Mr. Weschler’s follow-up
to his recent interlude.
No sooner had we posted our latest interlude than we received the above from Clint Roenish of Toronto, Ontario—a truly uncanny intermeshing of El Greco’s Pietà (1587–97) with a recent news photo, with Mr. Roenish providing no further commentary than the caption to the photo, which ran as follows:
An exhausted Samantha Whiteside, her swim goggles in hand, is lowered on a stretcher moments after completing her 52 km marathon swim across Lake Ontario. The 16-year-old, who took water therapy as a child to help her cope with disabling juvenile arthritis, was just 71 seconds shy of Cindy Nicholas’s 1974 cross-lake record.
After the previous posting, hardly anything more need be added.
But one might note, on the one hand, a second sort of possible rhyme for the photograph, one which would be more gender-appropriate, which is, of course, to say Bernini’s Ecstasy of St. Teresa (1645–52):
And then, as well, there is the matter of those thronging photographers surrounding Ms. Whiteside, with their dangling lenses all agape, a spectacle in its own right of the sort that neither Christ nor Teresa, thankfully, ever had to endure. Although, come to think of it, what on earth else is Teresa having to deal with there in Bernini’s rendition, with that angel’s panting voyeuristic gaze (a stand-in for our own). And then Christ, too, across time came to suffer his own throng of jostling flashbulb rubberneckers. Such, at any rate, is another way of thinking about the hundreds of painters and sculptors who took up the subject of his Deposition From the Cross—the Old Masters reconceived, in this sense, as Paparazzi of the Passion.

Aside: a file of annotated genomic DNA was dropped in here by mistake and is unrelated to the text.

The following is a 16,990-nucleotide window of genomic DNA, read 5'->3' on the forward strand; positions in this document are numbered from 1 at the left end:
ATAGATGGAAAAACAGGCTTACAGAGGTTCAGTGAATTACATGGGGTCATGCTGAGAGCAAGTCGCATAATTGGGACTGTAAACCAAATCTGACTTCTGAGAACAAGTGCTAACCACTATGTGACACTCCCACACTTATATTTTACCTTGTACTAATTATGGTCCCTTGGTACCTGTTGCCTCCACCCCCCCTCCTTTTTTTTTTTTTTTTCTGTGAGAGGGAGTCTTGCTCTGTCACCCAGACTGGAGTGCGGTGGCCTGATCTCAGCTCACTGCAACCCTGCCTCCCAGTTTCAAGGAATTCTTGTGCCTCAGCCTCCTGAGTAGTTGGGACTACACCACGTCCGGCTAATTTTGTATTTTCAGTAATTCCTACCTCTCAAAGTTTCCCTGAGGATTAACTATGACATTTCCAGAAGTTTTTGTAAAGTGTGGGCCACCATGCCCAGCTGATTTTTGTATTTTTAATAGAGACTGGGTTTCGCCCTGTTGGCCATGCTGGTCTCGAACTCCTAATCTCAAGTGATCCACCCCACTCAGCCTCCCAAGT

Filippino Lippi and Pietro Perugino, The Deposition (circa 1506)
Master of the St. Bartholomew Altarpiece,
St. Bartholomew Altarpiece (circa 1470–1510)
Agnolo Bronzino, The Deposition of Christ (1542–45)
Rosso Fiorentino, Deposition (1521)
Antonio Ciseri, The Deposition of Christ (circa 1883)
Giotto, The Mourning of Christ (1305)
Caravaggio, The Entombment (1602–3)
(For that matter, flipping the polarities of our analogy, more contemporary paparazzi, all agog over this Paris or that Diana, this Brad or the other Jen, might well themselves be thought of as latter-day versions of their Old Master predecessors, likewise in thrall to the transcendental incarnate. Star power, indeed.)